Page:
Spring and summer lead to more time playing outdoors and enjoying the weather. Unfortunately, it can also mean wasps take up residence around your yard, porch, and home. A wasp infestation can be annoying, painful, and even potentially dangerous. This guide will help you identify the wasps on your property and determine how to get rid of wasps, no matter where they built their nest.
5 Common Types of Wasps
Before you determine how to get rid of wasps, you need to figure out what type of wasps are invading your space and exactly where their nest is located. Knowing the difference between wasps and bees is the first step in determining the species that is invading your property. There are a few distinguishing traits that make wasps stand out. While bees are hairy, with rounded bodies, wasps have a slender, tapered waist that connects their abdomen and thorax. Wasps are also smooth and shiny.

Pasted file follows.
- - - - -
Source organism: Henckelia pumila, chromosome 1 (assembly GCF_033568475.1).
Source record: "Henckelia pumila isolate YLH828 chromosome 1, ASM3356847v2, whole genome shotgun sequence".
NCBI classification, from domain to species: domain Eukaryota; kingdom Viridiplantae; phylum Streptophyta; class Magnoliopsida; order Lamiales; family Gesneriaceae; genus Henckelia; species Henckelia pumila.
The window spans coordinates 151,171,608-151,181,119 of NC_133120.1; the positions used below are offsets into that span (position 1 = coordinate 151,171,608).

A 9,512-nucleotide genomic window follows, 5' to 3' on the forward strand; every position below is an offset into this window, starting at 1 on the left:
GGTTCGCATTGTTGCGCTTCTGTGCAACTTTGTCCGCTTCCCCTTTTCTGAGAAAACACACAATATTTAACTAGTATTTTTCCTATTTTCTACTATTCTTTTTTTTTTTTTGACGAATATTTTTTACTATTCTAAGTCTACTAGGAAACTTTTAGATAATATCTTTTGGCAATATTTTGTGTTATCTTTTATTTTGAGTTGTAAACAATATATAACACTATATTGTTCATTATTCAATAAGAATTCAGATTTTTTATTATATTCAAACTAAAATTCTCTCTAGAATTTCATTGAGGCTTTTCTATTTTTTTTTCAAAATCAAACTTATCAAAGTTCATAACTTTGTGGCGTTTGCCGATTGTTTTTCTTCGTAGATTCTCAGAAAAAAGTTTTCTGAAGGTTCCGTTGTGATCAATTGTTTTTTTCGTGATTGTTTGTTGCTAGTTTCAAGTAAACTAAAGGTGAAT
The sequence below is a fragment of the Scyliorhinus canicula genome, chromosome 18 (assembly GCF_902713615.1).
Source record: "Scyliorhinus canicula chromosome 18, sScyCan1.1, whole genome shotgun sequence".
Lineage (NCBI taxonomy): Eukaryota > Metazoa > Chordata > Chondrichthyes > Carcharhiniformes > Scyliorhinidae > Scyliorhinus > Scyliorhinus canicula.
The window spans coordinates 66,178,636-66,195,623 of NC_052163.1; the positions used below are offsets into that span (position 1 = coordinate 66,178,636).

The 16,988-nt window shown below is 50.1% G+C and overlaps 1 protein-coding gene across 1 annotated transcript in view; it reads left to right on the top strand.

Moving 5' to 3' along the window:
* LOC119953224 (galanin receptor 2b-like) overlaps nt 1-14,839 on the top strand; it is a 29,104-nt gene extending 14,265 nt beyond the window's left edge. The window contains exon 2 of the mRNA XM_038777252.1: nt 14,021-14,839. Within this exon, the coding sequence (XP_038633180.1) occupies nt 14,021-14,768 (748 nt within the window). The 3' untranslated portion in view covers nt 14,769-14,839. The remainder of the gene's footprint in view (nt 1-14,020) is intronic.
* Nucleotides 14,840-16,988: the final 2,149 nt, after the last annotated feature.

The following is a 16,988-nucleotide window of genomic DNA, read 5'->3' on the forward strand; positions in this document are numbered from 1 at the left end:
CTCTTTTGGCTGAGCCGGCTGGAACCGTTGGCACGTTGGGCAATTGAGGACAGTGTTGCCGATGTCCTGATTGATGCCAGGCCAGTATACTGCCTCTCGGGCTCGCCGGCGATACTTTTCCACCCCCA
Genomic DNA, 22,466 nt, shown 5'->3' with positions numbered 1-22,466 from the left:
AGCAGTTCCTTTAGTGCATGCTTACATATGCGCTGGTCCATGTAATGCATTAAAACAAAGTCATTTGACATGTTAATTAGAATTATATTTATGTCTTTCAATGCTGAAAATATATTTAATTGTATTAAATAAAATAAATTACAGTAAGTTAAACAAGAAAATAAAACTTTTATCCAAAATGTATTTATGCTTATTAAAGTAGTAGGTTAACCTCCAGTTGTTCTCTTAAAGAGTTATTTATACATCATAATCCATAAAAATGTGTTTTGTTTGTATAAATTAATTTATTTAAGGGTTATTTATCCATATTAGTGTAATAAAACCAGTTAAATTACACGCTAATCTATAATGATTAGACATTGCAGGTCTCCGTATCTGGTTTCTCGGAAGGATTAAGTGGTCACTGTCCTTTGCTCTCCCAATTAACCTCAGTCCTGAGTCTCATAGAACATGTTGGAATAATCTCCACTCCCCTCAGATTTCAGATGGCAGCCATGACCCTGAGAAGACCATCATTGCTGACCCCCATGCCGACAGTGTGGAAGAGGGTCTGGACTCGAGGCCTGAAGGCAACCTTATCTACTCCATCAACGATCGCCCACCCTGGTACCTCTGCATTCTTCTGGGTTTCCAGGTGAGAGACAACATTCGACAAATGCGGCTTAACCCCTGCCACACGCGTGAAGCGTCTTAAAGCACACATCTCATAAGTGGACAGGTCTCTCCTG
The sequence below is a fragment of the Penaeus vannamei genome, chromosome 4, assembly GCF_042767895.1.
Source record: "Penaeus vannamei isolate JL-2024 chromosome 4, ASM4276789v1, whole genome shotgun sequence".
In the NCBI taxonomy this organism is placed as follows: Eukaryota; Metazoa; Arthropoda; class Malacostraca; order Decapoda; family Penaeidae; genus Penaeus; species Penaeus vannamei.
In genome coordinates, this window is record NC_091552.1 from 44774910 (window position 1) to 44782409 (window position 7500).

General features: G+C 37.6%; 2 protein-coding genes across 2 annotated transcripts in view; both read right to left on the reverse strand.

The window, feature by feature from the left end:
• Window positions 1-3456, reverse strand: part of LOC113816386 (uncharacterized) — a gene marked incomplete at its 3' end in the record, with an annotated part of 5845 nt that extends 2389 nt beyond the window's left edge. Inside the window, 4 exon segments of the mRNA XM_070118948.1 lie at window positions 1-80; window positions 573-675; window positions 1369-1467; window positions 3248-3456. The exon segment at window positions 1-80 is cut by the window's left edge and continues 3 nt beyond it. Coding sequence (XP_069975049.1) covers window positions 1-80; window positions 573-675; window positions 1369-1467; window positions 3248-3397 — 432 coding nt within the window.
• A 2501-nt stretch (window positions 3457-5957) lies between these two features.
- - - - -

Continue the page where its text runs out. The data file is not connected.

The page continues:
When you think of wasps, you may only think of one type of insect. However, there are several types of wasps, some of which you probably didn’t realize are part of the wasp family. These are some of the most common wasps.
1. Paper Wasps
These are the type of wasps that most people think of. They often build nests near the entryways of homes. While they won’t sting unless feeling threatened, sudden movements or slamming doors can be a trigger. Paper wasps tend to swarm if they feel the colony is threatened.
- Size: 3/4 to 1 inch long
- Color: Mostly brownish-black with red or yellow striping along their head and abdomen
- Nest Characteristics: Nests are created of paper-like materials, shaped like umbrellas, and are typically built under eaves and ledges.